Livestock Deputy “Stretch” Metts retires
Commissioners’ Court honors 28 years of service
BEAUMONT — Any rancher or wildlife lover in Mid- and South County would recognize “Stretch.”
A Jefferson County Sheriff’s Office livestock enforcement officer, Deputy Donald J. Metts is easily recognizable. His size alone is impressive — a full head taller than anyone 6’2” — but he couples the height with a comfortable, and authoritative, cowboy look.
Worn cowboy boots peek out of his straight, dark blue jeans. A fire-engine red button up monogrammed with the word “Livestock” tucks into the pants. A hand-tooled leather belt with gun holster completes the cowboy look. The gun safely holstered screams “officer of the law.”
Jefferson County Commissioner Brent Weaver, representing Precinct 2, said he knows County ranchers have grown to respect, even love, Deputy Donald “Stretch” Metts — which makes his retirement after 28 years so much harder for the people of Jefferson County.
“Today we are proud to recognize Donald J. Metts, also known as ‘Stretch,’ for 28 years serving Jefferson County,” Weaver said during a Commissioners’ Court meeting at the County Courthouse Monday afternoon. “He has made an outstanding contribution to law enforcement, and not just as a livestock enforcement officer.”
Weaver awarded Stretch a certificate of recognition and a folded U.S. flag — one that has flown over the Jefferson County Courthouse in Beaumont.
“It’s been a really great 28 years,” Stretch said. “I’ve really enjoyed it. Sheriff Woods is my third sheriff to work for since I’ve been here, and I appreciate him. I appreciate you, Commissioner Weaver. We served way down the totem pole when I first got on, and I will always appreciate what you have done for us.”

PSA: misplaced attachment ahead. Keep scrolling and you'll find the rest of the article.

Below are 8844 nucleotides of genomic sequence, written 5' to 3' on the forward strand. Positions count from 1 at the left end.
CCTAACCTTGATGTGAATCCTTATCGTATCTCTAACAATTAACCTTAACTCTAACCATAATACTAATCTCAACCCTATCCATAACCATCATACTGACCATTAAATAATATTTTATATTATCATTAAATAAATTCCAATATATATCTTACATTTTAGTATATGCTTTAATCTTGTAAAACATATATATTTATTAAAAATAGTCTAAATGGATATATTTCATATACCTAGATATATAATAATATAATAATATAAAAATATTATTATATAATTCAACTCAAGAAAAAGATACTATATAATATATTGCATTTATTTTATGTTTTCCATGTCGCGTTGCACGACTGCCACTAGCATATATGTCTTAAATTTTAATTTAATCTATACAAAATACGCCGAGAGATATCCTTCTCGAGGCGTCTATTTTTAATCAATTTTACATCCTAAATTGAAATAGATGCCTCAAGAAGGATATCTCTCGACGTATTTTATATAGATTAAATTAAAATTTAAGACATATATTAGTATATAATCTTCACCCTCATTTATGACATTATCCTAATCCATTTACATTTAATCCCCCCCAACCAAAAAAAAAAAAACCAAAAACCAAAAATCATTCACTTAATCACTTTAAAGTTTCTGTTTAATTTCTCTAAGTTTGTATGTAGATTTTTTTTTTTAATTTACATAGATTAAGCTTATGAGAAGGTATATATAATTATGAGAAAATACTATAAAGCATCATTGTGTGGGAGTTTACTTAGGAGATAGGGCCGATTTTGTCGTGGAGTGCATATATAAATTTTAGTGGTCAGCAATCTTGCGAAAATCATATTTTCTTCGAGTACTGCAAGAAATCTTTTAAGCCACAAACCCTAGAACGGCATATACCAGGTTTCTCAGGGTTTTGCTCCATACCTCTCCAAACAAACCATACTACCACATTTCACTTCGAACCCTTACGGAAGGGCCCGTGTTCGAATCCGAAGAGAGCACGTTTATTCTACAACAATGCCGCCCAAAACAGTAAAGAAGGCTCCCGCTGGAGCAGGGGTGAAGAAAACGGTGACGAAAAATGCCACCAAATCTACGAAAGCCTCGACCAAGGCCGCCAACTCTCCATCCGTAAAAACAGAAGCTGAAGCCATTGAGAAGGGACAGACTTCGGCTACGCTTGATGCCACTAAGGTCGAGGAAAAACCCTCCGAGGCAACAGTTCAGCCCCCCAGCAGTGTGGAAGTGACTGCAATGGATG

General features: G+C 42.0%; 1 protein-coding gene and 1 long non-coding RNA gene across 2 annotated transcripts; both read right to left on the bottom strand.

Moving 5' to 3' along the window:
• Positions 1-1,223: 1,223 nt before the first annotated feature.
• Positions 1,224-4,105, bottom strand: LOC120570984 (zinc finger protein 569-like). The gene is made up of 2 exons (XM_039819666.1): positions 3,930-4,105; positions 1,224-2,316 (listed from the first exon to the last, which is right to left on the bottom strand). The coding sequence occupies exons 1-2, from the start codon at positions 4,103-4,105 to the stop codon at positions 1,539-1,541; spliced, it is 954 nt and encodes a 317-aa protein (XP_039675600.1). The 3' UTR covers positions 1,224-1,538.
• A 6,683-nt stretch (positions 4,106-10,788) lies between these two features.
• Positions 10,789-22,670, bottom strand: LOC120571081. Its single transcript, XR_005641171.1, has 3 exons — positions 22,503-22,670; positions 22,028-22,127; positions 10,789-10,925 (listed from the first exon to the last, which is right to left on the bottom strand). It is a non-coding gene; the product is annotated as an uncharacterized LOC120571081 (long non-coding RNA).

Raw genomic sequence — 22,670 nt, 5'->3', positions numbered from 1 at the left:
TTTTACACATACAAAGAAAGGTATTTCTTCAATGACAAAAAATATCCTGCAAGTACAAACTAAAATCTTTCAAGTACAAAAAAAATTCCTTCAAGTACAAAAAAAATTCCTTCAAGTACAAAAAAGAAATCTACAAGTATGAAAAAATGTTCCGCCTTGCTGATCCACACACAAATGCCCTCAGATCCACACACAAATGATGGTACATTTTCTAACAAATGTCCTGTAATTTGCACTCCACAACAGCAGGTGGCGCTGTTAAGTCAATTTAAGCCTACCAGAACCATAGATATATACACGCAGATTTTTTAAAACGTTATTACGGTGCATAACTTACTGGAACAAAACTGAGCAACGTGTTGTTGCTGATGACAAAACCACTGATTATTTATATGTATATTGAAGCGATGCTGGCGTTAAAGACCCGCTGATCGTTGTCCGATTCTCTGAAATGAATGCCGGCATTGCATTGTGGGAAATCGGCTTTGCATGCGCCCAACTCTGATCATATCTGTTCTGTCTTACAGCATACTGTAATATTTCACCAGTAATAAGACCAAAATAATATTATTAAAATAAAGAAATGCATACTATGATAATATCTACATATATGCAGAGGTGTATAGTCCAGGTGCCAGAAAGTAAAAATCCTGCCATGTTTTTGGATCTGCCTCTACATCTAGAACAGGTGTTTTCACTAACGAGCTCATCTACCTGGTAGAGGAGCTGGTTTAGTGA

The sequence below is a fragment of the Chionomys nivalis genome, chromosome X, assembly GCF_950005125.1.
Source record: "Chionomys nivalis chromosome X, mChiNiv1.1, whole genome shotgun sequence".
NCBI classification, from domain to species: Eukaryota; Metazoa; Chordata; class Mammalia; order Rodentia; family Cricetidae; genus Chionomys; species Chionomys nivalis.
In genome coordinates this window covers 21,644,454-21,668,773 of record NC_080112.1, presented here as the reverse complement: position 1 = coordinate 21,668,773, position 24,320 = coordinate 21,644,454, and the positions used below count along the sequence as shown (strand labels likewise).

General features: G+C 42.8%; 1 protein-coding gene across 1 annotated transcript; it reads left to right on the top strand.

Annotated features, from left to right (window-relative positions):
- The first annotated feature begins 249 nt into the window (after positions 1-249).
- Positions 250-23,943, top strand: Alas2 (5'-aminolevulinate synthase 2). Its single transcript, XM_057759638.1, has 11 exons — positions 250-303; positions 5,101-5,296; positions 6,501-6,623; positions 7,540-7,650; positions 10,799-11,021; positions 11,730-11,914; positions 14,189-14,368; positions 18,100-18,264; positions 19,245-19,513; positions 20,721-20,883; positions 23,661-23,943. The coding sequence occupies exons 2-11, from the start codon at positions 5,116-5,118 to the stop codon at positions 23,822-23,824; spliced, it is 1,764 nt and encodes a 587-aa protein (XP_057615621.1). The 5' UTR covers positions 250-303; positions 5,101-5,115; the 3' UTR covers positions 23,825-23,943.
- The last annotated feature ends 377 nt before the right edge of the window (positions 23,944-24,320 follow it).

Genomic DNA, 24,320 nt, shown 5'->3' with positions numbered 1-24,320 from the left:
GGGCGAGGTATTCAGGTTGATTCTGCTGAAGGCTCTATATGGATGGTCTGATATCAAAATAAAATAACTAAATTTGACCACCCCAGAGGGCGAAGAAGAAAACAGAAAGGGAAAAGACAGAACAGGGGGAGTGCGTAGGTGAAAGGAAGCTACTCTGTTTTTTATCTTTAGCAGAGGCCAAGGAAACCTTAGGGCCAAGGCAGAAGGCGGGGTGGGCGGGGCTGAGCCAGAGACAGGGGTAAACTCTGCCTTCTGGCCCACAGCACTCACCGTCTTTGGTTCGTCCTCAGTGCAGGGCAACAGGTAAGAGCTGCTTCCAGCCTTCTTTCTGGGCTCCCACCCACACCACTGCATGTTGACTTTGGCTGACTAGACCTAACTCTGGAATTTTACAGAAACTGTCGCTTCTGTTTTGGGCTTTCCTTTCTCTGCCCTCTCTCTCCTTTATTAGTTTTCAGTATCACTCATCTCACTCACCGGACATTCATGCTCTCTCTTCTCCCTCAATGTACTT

When Jefferson County Sheriff Mitch Woods stepped up to the podium inside the Commissioners’ Courtroom, he joked he would tell the audience “the truth” about his friend, Stretch.
“Stretch has worked for three sheriffs — that’s true — but he’s left me twice. It’s kind of hard not to take that personally,” Woods said, with a laugh. “He was a livestock deputy when he left me the first time, and I was so happy when he came back. He’s not even left yet and I’m already getting phone calls about who is going to take his place. That speaks volumes to me about his relationship with the ranchers. He’s been around a long time and everybody loves him.
“Whoever replaces him will literally have big shoes to fill,” Woods added, turning to stare at Metts’ cowboy boots and moving his whole head up to look beyond his own eye level and into Metts’ face.
Commissioner Michael Shane Sinegal, serving Precinct 4, joked Stretch has actually been practicing his free throws to go join the Houston Rockets as soon as he retires.
Commissioner Everette “Bo” Alfred, representing Precinct 4, mentioned a calf Stretch rescued from a mud hole near the Intracoastal Canal in March. Stretch found the owner of the calf not long after he rescued it, but the owner gave the baby cow to Metts as a ‘thank you.’ Stretch and his wife have more than 40 cows on their land in Fannett. He named the rescue calf “Finally” in memory of his struggle for freedom and the eventuality of his rescue.
“That one little calf is going to be thankful you stuck around these extra months,” Alfred said. “We’re all happy to hear you’ve taken him in. We know every animal lost is a big hit to our ranchers.”
Weaver said “through hard work and a commitment to excellence,” Deputy “Stretch” Metts has earned the respect of his fellow deputies and the people he serves out on call.
“He has shown an unselfish devotion to the common good of Jefferson County,” Weaver said. “He is a valuable employee, and we all wish him well in his retirement.”
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